Syria Was Once Heaven

Interview conducted by Sarah Squires, Communications Officer and Kamal Shbeir, Media and PR Manager / Photography by Richard Juilliart Since the Syrian war began in 2011, more than one million people have fled to Lebanon seeking safety and shelter. Today Lebanon has the world’s largest number of refugees per capita. One in four people in Lebanon is a refugee.          (UNHCR, 2016) ————————————————————————————————————————————————————————————— You are standing in a room that is less than 15 square metres. A light bulb flickers overhead, throwing a harsh light across a room that in reality is no more… Read More

Overcoming the Past with Bravery and Optimism

Social Cohesion Programme - Mafraq, Jordan

By Rosie Awad, Communications Intern, Generations For Peace “And then one day, our house was bombed and everything changed instantly. We knew we had to run…” Layan takes a sip of her water, blinking back her tears. “Don’t worry,” she reassures me. “I won’t actually start crying. I’m strong now.” Layan is one of 1600 Syrian and Jordanian girls and boys participating in the Generations For Peace-UNICEF Social Cohesion Programme in Mafraq, Jordan. Every week, they meet at their local youth community centres and spend the day participating in sport and art-based… Read More

Ukraine: The Human Cost of War

Mother and child - Ukraine

By Richard Juilliart, Generations For Peace photographer Ukraine’s Ministry of Social Policy has registered 1.6 million internally displaced people (IDPs) across the country as a result of a violent and prolonged conflict, which began in the spring of 2014. What started out as protests between pro-Russian activists and anti-government groups quickly escalated into a full-scale civil war. Since then, many families in eastern Ukraine have had no choice but to flee their homes, leaving everything behind. The devastation that resulted continues to affect many lives today. The following conveys the extent of their… Read More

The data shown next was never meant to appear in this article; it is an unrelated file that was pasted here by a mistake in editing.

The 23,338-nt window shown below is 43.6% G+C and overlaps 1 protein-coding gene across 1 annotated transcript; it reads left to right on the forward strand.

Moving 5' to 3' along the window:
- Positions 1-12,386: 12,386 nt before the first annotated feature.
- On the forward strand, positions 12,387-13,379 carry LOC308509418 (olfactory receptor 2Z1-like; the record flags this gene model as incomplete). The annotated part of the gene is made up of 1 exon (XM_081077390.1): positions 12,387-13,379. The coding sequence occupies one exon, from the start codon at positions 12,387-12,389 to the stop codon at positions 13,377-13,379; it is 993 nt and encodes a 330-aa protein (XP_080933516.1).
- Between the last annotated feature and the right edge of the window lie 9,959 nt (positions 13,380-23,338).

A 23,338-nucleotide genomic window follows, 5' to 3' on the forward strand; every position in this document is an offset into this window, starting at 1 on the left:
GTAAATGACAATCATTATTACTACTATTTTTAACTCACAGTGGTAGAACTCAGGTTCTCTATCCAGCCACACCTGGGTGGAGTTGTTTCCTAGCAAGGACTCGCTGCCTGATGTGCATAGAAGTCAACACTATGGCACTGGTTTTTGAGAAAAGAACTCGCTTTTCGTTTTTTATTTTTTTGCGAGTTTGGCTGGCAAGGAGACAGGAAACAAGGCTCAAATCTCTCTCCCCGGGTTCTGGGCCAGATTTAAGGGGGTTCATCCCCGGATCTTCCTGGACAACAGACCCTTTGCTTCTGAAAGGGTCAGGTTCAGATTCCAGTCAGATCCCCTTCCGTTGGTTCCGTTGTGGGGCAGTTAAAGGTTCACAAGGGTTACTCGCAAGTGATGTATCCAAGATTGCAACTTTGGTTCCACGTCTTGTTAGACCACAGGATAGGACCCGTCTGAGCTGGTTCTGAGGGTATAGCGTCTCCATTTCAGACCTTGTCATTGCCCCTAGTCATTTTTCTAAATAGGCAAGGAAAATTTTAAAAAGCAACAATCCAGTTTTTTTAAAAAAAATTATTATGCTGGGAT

Staying Here Doesn’t Mean I’m Giving up on Syria

By Sarah Squires, Communications Officer, Generations For Peace You have 24 hours to pack your bags before you flee. What do you take? Who do you say goodbye to? Hamza spent his last day in Syria with his parents. His worldly possessions were reduced to his phone, wallet and ID. By 7am the next day he was gone. “When I left all the other crossings were closed, there was only one that was safe for me to cross.” Hamza was smuggled through the region’s mountainous terrain until he finally reached the frontier… Read More

Data Collection: “Fail to Prepare, Prepare to Fail”

Sri Lanka - GFP programme

By Alex Hamilton, GFP Oxford PhD scholar Collecting data properly is difficult. In theory, research must be organised, consistent and clear so that people can trust the results and reproduce them. But in reality, field researchers face complex challenges that limit the degree to which they can conform to the principles of well-conducted scientific research. The process of collecting the right data is about a balance between what is scientifically desirable, and what is realistically possible. In this piece, I will build on my previous blog about methods testing and will identify some… Read More